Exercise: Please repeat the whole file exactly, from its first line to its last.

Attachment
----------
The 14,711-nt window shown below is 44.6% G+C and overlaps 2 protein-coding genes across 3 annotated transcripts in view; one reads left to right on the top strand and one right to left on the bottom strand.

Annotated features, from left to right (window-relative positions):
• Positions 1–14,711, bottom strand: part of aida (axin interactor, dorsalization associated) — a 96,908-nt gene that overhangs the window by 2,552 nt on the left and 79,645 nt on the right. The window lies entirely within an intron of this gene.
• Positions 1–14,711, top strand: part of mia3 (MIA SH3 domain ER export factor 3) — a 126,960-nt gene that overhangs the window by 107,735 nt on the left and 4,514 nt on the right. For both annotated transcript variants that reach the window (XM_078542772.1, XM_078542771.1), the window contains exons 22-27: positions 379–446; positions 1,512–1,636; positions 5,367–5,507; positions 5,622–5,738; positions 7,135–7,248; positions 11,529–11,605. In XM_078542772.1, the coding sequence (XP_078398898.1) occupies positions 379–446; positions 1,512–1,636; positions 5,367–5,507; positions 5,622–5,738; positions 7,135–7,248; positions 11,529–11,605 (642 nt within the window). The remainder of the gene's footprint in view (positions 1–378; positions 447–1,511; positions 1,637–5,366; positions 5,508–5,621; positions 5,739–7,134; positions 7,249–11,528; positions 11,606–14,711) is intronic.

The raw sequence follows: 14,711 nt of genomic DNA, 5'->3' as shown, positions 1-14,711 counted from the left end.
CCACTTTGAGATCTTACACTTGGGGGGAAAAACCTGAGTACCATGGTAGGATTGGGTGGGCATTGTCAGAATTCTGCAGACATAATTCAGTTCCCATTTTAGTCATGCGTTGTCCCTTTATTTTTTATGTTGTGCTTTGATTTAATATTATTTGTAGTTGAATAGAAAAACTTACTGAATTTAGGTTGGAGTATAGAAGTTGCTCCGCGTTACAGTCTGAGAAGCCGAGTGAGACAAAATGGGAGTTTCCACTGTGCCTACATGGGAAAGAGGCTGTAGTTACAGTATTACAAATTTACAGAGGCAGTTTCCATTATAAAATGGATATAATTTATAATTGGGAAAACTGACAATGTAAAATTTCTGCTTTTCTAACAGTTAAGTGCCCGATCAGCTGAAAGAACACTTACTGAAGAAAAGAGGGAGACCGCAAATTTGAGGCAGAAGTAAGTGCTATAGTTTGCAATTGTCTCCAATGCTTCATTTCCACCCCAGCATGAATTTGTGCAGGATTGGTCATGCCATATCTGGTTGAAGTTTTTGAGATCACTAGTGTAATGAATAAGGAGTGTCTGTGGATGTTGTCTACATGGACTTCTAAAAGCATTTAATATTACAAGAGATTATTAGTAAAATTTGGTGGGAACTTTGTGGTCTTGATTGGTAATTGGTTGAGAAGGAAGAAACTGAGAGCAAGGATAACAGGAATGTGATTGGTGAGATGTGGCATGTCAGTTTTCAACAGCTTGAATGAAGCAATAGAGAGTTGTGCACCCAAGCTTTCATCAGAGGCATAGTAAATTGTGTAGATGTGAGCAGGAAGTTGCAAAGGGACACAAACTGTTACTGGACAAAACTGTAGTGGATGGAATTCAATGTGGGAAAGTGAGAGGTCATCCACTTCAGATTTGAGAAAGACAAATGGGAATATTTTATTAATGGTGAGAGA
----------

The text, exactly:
The 14,711-nt window shown below is 44.6% G+C and overlaps 2 protein-coding genes across 3 annotated transcripts in view; one reads left to right on the top strand and one right to left on the bottom strand.

Annotated features, from left to right (window-relative positions):
• Positions 1–14,711, bottom strand: part of aida (axin interactor, dorsalization associated) — a 96,908-nt gene that overhangs the window by 2,552 nt on the left and 79,645 nt on the right. The window lies entirely within an intron of this gene.
• Positions 1–14,711, top strand: part of mia3 (MIA SH3 domain ER export factor 3) — a 126,960-nt gene that overhangs the window by 107,735 nt on the left and 4,514 nt on the right. For both annotated transcript variants that reach the window (XM_078542772.1, XM_078542771.1), the window contains exons 22-27: positions 379–446; positions 1,512–1,636; positions 5,367–5,507; positions 5,622–5,738; positions 7,135–7,248; positions 11,529–11,605. In XM_078542772.1, the coding sequence (XP_078398898.1) occupies positions 379–446; positions 1,512–1,636; positions 5,367–5,507; positions 5,622–5,738; positions 7,135–7,248; positions 11,529–11,605 (642 nt within the window). The remainder of the gene's footprint in view (positions 1–378; positions 447–1,511; positions 1,637–5,366; positions 5,508–5,621; positions 5,739–7,134; positions 7,249–11,528; positions 11,606–14,711) is intronic.

The raw sequence follows: 14,711 nt of genomic DNA, 5'->3' as shown, positions 1-14,711 counted from the left end.
CCACTTTGAGATCTTACACTTGGGGGGAAAAACCTGAGTACCATGGTAGGATTGGGTGGGCATTGTCAGAATTCTGCAGACATAATTCAGTTCCCATTTTAGTCATGCGTTGTCCCTTTATTTTTTATGTTGTGCTTTGATTTAATATTATTTGTAGTTGAATAGAAAAACTTACTGAATTTAGGTTGGAGTATAGAAGTTGCTCCGCGTTACAGTCTGAGAAGCCGAGTGAGACAAAATGGGAGTTTCCACTGTGCCTACATGGGAAAGAGGCTGTAGTTACAGTATTACAAATTTACAGAGGCAGTTTCCATTATAAAATGGATATAATTTATAATTGGGAAAACTGACAATGTAAAATTTCTGCTTTTCTAACAGTTAAGTGCCCGATCAGCTGAAAGAACACTTACTGAAGAAAAGAGGGAGACCGCAAATTTGAGGCAGAAGTAAGTGCTATAGTTTGCAATTGTCTCCAATGCTTCATTTCCACCCCAGCATGAATTTGTGCAGGATTGGTCATGCCATATCTGGTTGAAGTTTTTGAGATCACTAGTGTAATGAATAAGGAGTGTCTGTGGATGTTGTCTACATGGACTTCTAAAAGCATTTAATATTACAAGAGATTATTAGTAAAATTTGGTGGGAACTTTGTGGTCTTGATTGGTAATTGGTTGAGAAGGAAGAAACTGAGAGCAAGGATAACAGGAATGTGATTGGTGAGATGTGGCATGTCAGTTTTCAACAGCTTGAATGAAGCAATAGAGAGTTGTGCACCCAAGCTTTCATCAGAGGCATAGTAAATTGTGTAGATGTGAGCAGGAAGTTGCAAAGGGACACAAACTGTTACTGGACAAAACTGTAGTGGATGGAATTCAATGTGGGAAAGTGAGAGGTCATCCACTTCAGATTTGAGAAAGACAAATGGGAATATTTTATTAATGGTGAGAGA